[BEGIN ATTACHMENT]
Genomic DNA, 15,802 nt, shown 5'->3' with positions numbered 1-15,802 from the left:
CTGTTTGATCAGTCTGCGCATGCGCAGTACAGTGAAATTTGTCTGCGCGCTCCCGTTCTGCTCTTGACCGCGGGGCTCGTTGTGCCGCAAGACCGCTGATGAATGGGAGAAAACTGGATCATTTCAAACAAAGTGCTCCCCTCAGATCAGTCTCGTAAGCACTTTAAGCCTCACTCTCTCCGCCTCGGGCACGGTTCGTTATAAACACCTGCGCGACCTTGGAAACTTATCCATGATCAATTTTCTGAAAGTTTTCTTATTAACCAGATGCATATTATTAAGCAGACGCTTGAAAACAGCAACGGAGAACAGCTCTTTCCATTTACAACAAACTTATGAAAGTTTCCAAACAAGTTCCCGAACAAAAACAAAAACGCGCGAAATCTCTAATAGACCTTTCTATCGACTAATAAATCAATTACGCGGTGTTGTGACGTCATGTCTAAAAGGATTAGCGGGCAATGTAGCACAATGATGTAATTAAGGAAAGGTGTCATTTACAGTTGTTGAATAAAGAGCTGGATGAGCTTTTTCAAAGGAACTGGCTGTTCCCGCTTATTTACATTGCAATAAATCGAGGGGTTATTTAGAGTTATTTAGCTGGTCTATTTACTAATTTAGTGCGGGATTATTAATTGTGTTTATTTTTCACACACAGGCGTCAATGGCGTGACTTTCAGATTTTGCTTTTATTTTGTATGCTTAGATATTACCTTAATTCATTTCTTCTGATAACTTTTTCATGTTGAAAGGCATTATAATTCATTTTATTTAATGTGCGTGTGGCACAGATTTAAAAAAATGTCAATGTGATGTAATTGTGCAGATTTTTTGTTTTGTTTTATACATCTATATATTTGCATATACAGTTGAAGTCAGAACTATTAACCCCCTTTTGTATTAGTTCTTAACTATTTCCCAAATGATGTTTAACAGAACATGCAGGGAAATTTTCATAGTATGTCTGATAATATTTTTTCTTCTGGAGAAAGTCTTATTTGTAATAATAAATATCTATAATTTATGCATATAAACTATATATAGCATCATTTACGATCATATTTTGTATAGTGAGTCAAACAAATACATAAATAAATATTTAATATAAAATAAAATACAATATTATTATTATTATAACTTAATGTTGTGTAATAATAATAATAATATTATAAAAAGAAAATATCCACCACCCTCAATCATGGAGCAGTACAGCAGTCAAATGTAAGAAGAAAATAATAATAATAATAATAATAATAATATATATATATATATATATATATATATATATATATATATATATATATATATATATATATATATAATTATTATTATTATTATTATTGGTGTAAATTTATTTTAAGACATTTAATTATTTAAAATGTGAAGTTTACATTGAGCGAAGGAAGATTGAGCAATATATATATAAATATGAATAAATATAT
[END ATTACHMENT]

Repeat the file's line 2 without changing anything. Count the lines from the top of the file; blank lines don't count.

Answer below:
CTGTTTGATCAGTCTGCGCATGCGCAGTACAGTGAAATTTGTCTGCGCGCTCCCGTTCTGCTCTTGACCGCGGGGCTCGTTGTGCCGCAAGACCGCTGATGAATGGGAGAAAACTGGATCATTTCAAACAAAGTGCTCCCCTCAGATCAGTCTCGTAAGCACTTTAAGCCTCACTCTCTCCGCCTCGGGCACGGTTCGTTATAAACACCTGCGCGACCTTGGAAACTTATCCATGATCAATTTTCTGAAAGTTTTCTTATTAACCAGATGCATATTATTAAGCAGACGCTTGAAAACAGCAACGGAGAACAGCTCTTTCCATTTACAACAAACTTATGAAAGTTTCCAAACAAGTTCCCGAACAAAAACAAAAACGCGCGAAATCTCTAATAGACCTTTCTATCGACTAATAAATCAATTACGCGGTGTTGTGACGTCATGTCTAAAAGGATTAGCGGGCAATGTAGCACAATGATGTAATTAAGGAAAGGTGTCATTTACAGTTGTTGAATAAAGAGCTGGATGAGCTTTTTCAAAGGAACTGGCTGTTCCCGCTTATTTACATTGCAATAAATCGAGGGGTTATTTAGAGTTATTTAGCTGGTCTATTTACTAATTTAGTGCGGGATTATTAATTGTGTTTATTTTTCACACACAGGCGTCAATGGCGTGACTTTCAGATTTTGCTTTTATTTTGTATGCTTAGATATTACCTTAATTCATTTCTTCTGATAACTTTTTCATGTTGAAAGGCATTATAATTCATTTTATTTAATGTGCGTGTGGCACAGATTTAAAAAAATGTCAATGTGATGTAATTGTGCAGATTTTTTGTTTTGTTTTATACATCTATATATTTGCATATACAGTTGAAGTCAGAACTATTAACCCCCTTTTGTATTAGTTCTTAACTATTTCCCAAATGATGTTTAACAGAACATGCAGGGAAATTTTCATAGTATGTCTGATAATATTTTTTCTTCTGGAGAAAGTCTTATTTGTAATAATAAATATCTATAATTTATGCATATAAACTATATATAGCATCATTTACGATCATATTTTGTATAGTGAGTCAAACAAATACATAAATAAATATTTAATATAAAATAAAATACAATATTATTATTATTATAACTTAATGTTGTGTAATAATAATAATAATATTATAAAAAGAAAATATCCACCACCCTCAATCATGGAGCAGTACAGCAGTCAAATGTAAGAAGAAAATAATAATAATAATAATAATAATAATATATATATATATATATATATATATATATATATATATATATATATATATATATATATATATATAATTATTATTATTATTATTATTGGTGTAAATTTATTTTAAGACATTTAATTATTTAAAATGTGAAGTTTACATTGAGCGAAGGAAGATTGAGCAATATATATATAAATATGAATAAATATAT